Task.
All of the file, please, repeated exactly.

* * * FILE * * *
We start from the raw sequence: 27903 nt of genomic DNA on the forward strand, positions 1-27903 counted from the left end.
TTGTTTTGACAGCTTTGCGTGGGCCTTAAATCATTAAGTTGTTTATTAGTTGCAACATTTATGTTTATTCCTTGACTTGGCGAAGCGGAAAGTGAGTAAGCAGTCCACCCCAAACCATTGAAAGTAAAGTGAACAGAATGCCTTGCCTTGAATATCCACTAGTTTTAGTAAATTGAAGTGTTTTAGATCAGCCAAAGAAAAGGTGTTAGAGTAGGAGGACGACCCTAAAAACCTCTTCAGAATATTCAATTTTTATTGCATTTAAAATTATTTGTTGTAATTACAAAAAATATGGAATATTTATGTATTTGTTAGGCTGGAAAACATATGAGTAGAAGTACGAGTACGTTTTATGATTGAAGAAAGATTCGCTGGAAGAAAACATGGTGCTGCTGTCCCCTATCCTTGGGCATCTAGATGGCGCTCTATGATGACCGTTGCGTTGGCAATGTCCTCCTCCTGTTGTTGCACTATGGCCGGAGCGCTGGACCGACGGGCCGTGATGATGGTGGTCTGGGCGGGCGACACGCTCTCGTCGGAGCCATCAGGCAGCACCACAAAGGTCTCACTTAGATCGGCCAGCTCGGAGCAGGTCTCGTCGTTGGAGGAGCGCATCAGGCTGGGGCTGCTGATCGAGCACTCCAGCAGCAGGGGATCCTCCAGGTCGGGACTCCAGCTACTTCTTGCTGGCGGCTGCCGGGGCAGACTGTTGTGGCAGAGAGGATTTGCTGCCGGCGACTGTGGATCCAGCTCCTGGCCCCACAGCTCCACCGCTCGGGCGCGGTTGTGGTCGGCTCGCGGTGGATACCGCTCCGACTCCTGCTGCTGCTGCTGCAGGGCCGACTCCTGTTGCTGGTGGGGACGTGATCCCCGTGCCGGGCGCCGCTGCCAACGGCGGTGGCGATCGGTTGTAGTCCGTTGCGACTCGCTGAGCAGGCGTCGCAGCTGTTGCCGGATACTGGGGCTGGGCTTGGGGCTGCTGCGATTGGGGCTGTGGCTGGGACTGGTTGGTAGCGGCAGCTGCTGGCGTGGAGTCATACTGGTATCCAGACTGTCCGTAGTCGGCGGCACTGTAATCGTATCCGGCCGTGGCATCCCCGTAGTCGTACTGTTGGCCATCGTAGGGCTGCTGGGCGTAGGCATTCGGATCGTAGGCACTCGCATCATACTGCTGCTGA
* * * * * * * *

We start from the raw sequence: 27903 nt of genomic DNA on the forward strand, positions 1-27903 counted from the left end.
TTGTTTTGACAGCTTTGCGTGGGCCTTAAATCATTAAGTTGTTTATTAGTTGCAACATTTATGTTTATTCCTTGACTTGGCGAAGCGGAAAGTGAGTAAGCAGTCCACCCCAAACCATTGAAAGTAAAGTGAACAGAATGCCTTGCCTTGAATATCCACTAGTTTTAGTAAATTGAAGTGTTTTAGATCAGCCAAAGAAAAGGTGTTAGAGTAGGAGGACGACCCTAAAAACCTCTTCAGAATATTCAATTTTTATTGCATTTAAAATTATTTGTTGTAATTACAAAAAATATGGAATATTTATGTATTTGTTAGGCTGGAAAACATATGAGTAGAAGTACGAGTACGTTTTATGATTGAAGAAAGATTCGCTGGAAGAAAACATGGTGCTGCTGTCCCCTATCCTTGGGCATCTAGATGGCGCTCTATGATGACCGTTGCGTTGGCAATGTCCTCCTCCTGTTGTTGCACTATGGCCGGAGCGCTGGACCGACGGGCCGTGATGATGGTGGTCTGGGCGGGCGACACGCTCTCGTCGGAGCCATCAGGCAGCACCACAAAGGTCTCACTTAGATCGGCCAGCTCGGAGCAGGTCTCGTCGTTGGAGGAGCGCATCAGGCTGGGGCTGCTGATCGAGCACTCCAGCAGCAGGGGATCCTCCAGGTCGGGACTCCAGCTACTTCTTGCTGGCGGCTGCCGGGGCAGACTGTTGTGGCAGAGAGGATTTGCTGCCGGCGACTGTGGATCCAGCTCCTGGCCCCACAGCTCCACCGCTCGGGCGCGGTTGTGGTCGGCTCGCGGTGGATACCGCTCCGACTCCTGCTGCTGCTGCTGCAGGGCCGACTCCTGTTGCTGGTGGGGACGTGATCCCCGTGCCGGGCGCCGCTGCCAACGGCGGTGGCGATCGGTTGTAGTCCGTTGCGACTCGCTGAGCAGGCGTCGCAGCTGTTGCCGGATACTGGGGCTGGGCTTGGGGCTGCTGCGATTGGGGCTGTGGCTGGGACTGGTTGGTAGCGGCAGCTGCTGGCGTGGAGTCATACTGGTATCCAGACTGTCCGTAGTCGGCGGCACTGTAATCGTATCCGGCCGTGGCATCCCCGTAGTCGTACTGTTGGCCATCGTAGGGCTGCTGGGCGTAGGCATTCGGATCGTAGGCACTCGCATCATACTGCTGCTGA